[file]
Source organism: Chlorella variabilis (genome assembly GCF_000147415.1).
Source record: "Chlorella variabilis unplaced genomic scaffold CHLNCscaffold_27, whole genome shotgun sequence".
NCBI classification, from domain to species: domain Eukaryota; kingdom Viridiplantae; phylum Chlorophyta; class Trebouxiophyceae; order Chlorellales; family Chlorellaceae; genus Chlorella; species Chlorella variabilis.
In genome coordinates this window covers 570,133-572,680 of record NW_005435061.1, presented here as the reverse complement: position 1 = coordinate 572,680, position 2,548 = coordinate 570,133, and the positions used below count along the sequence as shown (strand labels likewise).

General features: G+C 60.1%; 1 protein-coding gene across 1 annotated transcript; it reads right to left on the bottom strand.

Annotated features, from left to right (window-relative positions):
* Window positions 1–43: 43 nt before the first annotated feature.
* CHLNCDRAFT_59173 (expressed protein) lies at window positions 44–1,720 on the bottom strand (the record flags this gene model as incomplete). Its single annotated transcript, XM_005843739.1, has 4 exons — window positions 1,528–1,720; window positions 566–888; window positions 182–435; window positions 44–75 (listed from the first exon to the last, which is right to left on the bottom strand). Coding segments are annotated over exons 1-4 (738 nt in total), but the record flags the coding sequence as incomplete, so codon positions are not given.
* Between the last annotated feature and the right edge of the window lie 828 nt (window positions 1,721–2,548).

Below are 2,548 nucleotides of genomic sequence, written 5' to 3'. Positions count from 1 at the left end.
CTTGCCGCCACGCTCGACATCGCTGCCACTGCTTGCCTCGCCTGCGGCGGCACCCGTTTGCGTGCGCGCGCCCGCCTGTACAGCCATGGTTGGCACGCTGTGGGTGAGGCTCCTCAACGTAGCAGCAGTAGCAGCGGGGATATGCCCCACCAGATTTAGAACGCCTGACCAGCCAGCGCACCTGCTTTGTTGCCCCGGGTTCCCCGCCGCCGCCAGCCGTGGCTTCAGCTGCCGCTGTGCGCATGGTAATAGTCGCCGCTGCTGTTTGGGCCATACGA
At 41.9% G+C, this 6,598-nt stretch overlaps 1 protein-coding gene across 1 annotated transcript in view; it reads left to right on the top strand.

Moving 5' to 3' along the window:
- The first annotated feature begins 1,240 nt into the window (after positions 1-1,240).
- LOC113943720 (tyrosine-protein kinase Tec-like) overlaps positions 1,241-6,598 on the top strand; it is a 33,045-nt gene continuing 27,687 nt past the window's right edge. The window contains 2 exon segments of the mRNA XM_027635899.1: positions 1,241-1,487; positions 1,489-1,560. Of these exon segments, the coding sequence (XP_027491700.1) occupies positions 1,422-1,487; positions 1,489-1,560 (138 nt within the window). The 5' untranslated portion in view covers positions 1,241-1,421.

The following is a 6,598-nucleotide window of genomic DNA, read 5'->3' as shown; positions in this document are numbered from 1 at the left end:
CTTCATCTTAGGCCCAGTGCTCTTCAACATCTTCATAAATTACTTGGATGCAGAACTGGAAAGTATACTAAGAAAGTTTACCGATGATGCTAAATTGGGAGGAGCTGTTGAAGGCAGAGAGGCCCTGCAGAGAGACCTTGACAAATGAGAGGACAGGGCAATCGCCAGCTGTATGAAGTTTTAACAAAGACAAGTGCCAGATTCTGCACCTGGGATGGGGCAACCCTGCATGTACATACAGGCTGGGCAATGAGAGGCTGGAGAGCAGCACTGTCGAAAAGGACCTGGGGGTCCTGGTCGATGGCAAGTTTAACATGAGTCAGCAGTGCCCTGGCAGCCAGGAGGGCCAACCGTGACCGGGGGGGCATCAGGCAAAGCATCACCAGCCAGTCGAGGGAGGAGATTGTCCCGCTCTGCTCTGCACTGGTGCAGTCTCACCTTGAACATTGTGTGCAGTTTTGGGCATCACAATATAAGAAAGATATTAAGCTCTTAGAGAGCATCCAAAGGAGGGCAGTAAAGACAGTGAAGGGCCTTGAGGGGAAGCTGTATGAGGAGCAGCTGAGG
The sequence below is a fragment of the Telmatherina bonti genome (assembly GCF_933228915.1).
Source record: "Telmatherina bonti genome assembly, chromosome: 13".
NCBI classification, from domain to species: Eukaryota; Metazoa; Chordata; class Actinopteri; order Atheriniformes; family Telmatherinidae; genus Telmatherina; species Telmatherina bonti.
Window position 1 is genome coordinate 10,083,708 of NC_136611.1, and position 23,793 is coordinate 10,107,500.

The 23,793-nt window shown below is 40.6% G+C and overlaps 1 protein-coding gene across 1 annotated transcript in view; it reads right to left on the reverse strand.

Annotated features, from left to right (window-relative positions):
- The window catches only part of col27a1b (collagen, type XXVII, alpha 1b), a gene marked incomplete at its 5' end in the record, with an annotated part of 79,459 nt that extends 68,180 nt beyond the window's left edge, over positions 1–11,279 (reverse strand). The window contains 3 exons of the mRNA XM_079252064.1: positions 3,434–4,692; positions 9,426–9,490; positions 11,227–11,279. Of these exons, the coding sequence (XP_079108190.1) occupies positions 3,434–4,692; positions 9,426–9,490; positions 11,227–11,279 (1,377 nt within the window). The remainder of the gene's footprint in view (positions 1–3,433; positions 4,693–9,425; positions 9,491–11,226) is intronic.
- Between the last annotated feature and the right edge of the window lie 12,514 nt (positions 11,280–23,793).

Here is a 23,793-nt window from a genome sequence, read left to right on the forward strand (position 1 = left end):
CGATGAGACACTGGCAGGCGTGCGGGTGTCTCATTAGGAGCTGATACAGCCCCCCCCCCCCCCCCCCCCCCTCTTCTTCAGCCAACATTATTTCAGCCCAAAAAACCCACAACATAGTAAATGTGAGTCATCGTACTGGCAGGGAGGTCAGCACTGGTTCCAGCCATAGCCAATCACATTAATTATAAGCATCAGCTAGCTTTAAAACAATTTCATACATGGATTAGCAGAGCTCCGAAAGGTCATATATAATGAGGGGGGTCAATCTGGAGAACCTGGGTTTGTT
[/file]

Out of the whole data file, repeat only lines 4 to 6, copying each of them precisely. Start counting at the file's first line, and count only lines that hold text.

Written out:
In genome coordinates this window covers 570,133-572,680 of record NW_005435061.1, presented here as the reverse complement: position 1 = coordinate 572,680, position 2,548 = coordinate 570,133, and the positions used below count along the sequence as shown (strand labels likewise).

General features: G+C 60.1%; 1 protein-coding gene across 1 annotated transcript; it reads right to left on the bottom strand.

Annotated features, from left to right (window-relative positions):